Working on parallel branches.

“Fast-forward” and “three-way recursive”.

This post covers my approach working on parallel git branches in URLpilgrim repo.

Professor Humphrey(David Humphrey) had given me good feedback about URLpilgrim, and I knew I would have to do some refactoring before diving into parallels branches.
So URLpilgrim was revised and refactored. The code becomes easier to understand; the program is faster than never, but not ready for a new release yet. I’m very excited about the future release.

Humphrey told us to pick up at least two features of his features list to add to our release 0.1 (in my case URLpilgrim). Then open an issue on our repos for each chosen feature, create a new branch for each issue, developer the features and then merge the branches. The idea is to learn fast-forward(git merge the branches by itself), and three-way recursive(git will ask you to solve conflicts between branches) merge.

Once you created two branches from your master branch simultaneously, when you start to write new code into them, they begin to grow in parallel to your master and are also different from each other, which means that the first branch merge probably will be a fast-forward merge and the second branch merge probably will be a three-way recursive merge.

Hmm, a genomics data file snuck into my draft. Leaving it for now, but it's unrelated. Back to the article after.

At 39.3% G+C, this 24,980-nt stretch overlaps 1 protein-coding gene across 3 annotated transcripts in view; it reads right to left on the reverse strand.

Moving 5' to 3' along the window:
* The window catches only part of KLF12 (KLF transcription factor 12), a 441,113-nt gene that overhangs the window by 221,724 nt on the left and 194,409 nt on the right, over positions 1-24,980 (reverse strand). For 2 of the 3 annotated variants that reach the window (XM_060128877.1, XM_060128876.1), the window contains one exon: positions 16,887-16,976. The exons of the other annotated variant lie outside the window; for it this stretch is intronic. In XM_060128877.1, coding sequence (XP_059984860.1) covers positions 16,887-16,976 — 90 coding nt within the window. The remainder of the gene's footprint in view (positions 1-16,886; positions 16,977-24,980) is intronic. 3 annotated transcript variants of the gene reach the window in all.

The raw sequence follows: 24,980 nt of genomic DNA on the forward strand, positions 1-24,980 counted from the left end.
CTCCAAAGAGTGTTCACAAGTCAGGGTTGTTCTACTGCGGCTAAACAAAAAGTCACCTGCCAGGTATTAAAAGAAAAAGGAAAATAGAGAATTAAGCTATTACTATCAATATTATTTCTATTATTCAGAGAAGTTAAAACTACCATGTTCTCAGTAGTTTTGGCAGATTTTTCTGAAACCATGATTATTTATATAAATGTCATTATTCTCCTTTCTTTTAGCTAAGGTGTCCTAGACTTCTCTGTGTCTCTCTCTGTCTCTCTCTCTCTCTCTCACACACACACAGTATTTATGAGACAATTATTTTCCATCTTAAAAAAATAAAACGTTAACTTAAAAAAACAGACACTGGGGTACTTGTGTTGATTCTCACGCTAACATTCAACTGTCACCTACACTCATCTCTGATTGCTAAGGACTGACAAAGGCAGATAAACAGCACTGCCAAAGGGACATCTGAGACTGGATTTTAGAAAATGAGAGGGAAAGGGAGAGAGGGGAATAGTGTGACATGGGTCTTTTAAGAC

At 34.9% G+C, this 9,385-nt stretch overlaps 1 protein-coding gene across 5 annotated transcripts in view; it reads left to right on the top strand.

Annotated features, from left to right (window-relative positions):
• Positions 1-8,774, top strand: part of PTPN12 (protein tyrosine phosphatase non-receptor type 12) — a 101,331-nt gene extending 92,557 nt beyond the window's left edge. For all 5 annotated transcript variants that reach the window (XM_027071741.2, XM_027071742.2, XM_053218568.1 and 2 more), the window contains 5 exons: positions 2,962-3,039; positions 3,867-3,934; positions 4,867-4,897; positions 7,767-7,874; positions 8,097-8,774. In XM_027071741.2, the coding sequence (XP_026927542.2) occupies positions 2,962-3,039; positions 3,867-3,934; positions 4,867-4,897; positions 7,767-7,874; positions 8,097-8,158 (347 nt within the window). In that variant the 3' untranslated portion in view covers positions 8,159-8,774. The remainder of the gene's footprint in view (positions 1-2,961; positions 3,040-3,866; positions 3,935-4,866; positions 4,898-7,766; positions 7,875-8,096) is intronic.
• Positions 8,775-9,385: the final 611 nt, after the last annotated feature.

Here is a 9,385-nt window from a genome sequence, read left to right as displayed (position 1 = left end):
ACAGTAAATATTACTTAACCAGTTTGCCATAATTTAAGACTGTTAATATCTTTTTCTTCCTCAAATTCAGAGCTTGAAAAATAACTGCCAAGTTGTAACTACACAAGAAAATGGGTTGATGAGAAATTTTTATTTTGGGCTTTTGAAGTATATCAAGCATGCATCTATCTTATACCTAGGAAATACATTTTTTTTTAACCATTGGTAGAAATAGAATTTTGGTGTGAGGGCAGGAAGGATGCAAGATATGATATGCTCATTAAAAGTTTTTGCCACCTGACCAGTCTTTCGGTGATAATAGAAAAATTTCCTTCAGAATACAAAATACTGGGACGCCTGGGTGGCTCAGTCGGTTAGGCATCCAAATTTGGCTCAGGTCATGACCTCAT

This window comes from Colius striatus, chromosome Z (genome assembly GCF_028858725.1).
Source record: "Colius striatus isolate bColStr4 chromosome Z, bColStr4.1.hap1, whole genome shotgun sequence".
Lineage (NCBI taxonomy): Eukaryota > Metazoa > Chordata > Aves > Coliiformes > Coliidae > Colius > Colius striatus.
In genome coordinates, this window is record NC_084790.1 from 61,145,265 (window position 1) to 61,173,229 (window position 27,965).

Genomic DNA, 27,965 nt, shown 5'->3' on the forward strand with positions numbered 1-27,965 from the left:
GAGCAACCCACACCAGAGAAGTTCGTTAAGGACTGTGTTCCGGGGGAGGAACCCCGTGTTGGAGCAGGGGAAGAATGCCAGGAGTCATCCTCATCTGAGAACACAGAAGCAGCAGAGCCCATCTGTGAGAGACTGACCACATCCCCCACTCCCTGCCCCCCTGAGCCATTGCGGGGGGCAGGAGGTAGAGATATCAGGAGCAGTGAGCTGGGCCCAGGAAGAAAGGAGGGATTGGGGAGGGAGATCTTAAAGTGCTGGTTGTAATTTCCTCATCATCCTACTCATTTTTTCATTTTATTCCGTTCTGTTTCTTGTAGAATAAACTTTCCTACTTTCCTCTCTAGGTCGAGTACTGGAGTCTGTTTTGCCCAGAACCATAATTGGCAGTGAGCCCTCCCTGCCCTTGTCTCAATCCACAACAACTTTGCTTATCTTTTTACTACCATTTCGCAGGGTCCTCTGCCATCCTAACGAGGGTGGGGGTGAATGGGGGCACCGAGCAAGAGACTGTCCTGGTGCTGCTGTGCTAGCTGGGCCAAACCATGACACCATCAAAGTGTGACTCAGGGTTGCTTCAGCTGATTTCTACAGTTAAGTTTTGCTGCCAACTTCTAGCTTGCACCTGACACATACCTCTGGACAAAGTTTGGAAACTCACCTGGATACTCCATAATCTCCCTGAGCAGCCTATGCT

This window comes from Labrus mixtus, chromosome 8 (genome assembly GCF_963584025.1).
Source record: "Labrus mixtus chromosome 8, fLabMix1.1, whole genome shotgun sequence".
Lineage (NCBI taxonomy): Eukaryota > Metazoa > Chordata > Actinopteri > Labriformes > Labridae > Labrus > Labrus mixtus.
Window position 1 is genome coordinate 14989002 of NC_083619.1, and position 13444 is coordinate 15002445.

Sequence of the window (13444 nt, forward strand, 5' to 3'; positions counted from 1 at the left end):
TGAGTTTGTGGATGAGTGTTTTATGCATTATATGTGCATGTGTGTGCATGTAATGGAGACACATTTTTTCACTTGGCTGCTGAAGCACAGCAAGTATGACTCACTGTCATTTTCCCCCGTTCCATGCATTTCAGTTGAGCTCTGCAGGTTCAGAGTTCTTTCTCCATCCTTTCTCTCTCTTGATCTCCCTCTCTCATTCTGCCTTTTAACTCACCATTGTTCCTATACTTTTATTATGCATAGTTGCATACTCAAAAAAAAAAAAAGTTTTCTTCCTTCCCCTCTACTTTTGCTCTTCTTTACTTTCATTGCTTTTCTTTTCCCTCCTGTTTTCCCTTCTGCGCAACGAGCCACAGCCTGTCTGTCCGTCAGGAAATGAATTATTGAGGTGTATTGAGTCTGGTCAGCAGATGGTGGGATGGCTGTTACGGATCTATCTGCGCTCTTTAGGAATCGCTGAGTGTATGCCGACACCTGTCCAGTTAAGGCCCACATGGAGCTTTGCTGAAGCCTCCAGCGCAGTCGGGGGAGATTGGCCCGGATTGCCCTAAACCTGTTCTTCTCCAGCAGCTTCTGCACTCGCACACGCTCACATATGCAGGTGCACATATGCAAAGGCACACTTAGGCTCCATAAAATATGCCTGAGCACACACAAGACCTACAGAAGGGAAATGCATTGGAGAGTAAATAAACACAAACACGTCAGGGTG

After picking up two features to add, I made a mistake: instead of creating two branches at the same time, I made one for the first feature, developed the feature and merge it, which means that I would not experience a three-way recursive merge in the next one. So I had to pick up another one and then proceed as requested.

After merging all the features, I had to insert one feature again because I made some mistakes when merging.

We following learn more about how to use git.
Let’s keep walking.
Cheers.
Pedro

--

--

Get the Medium app

A button that says 'Download on the App Store', and if clicked it will lead you to the iOS App store
A button that says 'Get it on, Google Play', and if clicked it will lead you to the Google Play store